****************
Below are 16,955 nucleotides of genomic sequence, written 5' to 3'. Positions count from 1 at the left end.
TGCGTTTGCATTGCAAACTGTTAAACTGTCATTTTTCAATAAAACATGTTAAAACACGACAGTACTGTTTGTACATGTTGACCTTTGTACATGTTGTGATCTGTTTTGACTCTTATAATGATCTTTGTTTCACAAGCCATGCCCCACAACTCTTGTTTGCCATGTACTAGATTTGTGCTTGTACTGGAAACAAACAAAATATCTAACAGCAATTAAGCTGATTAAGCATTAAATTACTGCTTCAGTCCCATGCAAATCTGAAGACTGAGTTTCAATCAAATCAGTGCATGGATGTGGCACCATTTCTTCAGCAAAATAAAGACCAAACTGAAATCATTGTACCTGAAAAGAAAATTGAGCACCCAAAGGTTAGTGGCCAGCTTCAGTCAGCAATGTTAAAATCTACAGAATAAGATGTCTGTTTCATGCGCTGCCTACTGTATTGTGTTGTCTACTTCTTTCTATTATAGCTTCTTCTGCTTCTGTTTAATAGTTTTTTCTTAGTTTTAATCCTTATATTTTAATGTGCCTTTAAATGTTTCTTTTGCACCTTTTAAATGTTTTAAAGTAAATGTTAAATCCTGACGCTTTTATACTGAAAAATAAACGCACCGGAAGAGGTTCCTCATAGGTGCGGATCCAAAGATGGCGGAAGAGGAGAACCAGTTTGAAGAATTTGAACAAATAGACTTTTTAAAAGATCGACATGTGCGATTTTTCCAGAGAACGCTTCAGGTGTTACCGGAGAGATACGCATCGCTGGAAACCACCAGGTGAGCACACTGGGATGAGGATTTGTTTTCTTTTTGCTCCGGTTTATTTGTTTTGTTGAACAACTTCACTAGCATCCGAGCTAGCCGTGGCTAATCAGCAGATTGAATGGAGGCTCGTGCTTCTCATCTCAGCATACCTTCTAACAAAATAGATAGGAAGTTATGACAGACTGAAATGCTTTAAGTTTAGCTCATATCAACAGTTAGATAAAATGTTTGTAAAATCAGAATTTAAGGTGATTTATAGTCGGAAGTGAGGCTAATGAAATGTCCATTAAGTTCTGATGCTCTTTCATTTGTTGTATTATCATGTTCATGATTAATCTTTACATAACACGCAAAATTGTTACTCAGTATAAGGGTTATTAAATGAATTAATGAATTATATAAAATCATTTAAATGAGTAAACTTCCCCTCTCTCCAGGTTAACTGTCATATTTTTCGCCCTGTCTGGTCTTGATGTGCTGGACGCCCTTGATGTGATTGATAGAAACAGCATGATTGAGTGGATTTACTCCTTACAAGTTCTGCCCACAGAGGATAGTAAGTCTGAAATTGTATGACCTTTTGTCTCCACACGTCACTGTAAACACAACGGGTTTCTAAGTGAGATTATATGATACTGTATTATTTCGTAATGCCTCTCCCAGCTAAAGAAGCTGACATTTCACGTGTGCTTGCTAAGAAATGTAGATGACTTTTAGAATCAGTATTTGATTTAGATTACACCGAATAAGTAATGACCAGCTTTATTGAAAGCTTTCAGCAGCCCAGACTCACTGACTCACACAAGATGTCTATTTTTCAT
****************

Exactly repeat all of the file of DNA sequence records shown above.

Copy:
Below are 16,955 nucleotides of genomic sequence, written 5' to 3'. Positions count from 1 at the left end.
TGCGTTTGCATTGCAAACTGTTAAACTGTCATTTTTCAATAAAACATGTTAAAACACGACAGTACTGTTTGTACATGTTGACCTTTGTACATGTTGTGATCTGTTTTGACTCTTATAATGATCTTTGTTTCACAAGCCATGCCCCACAACTCTTGTTTGCCATGTACTAGATTTGTGCTTGTACTGGAAACAAACAAAATATCTAACAGCAATTAAGCTGATTAAGCATTAAATTACTGCTTCAGTCCCATGCAAATCTGAAGACTGAGTTTCAATCAAATCAGTGCATGGATGTGGCACCATTTCTTCAGCAAAATAAAGACCAAACTGAAATCATTGTACCTGAAAAGAAAATTGAGCACCCAAAGGTTAGTGGCCAGCTTCAGTCAGCAATGTTAAAATCTACAGAATAAGATGTCTGTTTCATGCGCTGCCTACTGTATTGTGTTGTCTACTTCTTTCTATTATAGCTTCTTCTGCTTCTGTTTAATAGTTTTTTCTTAGTTTTAATCCTTATATTTTAATGTGCCTTTAAATGTTTCTTTTGCACCTTTTAAATGTTTTAAAGTAAATGTTAAATCCTGACGCTTTTATACTGAAAAATAAACGCACCGGAAGAGGTTCCTCATAGGTGCGGATCCAAAGATGGCGGAAGAGGAGAACCAGTTTGAAGAATTTGAACAAATAGACTTTTTAAAAGATCGACATGTGCGATTTTTCCAGAGAACGCTTCAGGTGTTACCGGAGAGATACGCATCGCTGGAAACCACCAGGTGAGCACACTGGGATGAGGATTTGTTTTCTTTTTGCTCCGGTTTATTTGTTTTGTTGAACAACTTCACTAGCATCCGAGCTAGCCGTGGCTAATCAGCAGATTGAATGGAGGCTCGTGCTTCTCATCTCAGCATACCTTCTAACAAAATAGATAGGAAGTTATGACAGACTGAAATGCTTTAAGTTTAGCTCATATCAACAGTTAGATAAAATGTTTGTAAAATCAGAATTTAAGGTGATTTATAGTCGGAAGTGAGGCTAATGAAATGTCCATTAAGTTCTGATGCTCTTTCATTTGTTGTATTATCATGTTCATGATTAATCTTTACATAACACGCAAAATTGTTACTCAGTATAAGGGTTATTAAATGAATTAATGAATTATATAAAATCATTTAAATGAGTAAACTTCCCCTCTCTCCAGGTTAACTGTCATATTTTTCGCCCTGTCTGGTCTTGATGTGCTGGACGCCCTTGATGTGATTGATAGAAACAGCATGATTGAGTGGATTTACTCCTTACAAGTTCTGCCCACAGAGGATAGTAAGTCTGAAATTGTATGACCTTTTGTCTCCACACGTCACTGTAAACACAACGGGTTTCTAAGTGAGATTATATGATACTGTATTATTTCGTAATGCCTCTCCCAGCTAAAGAAGCTGACATTTCACGTGTGCTTGCTAAGAAATGTAGATGACTTTTAGAATCAGTATTTGATTTAGATTACACCGAATAAGTAATGACCAGCTTTATTGAAAGCTTTCAGCAGCCCAGACTCACTGACTCACACAAGATGTCTATTTTTCAT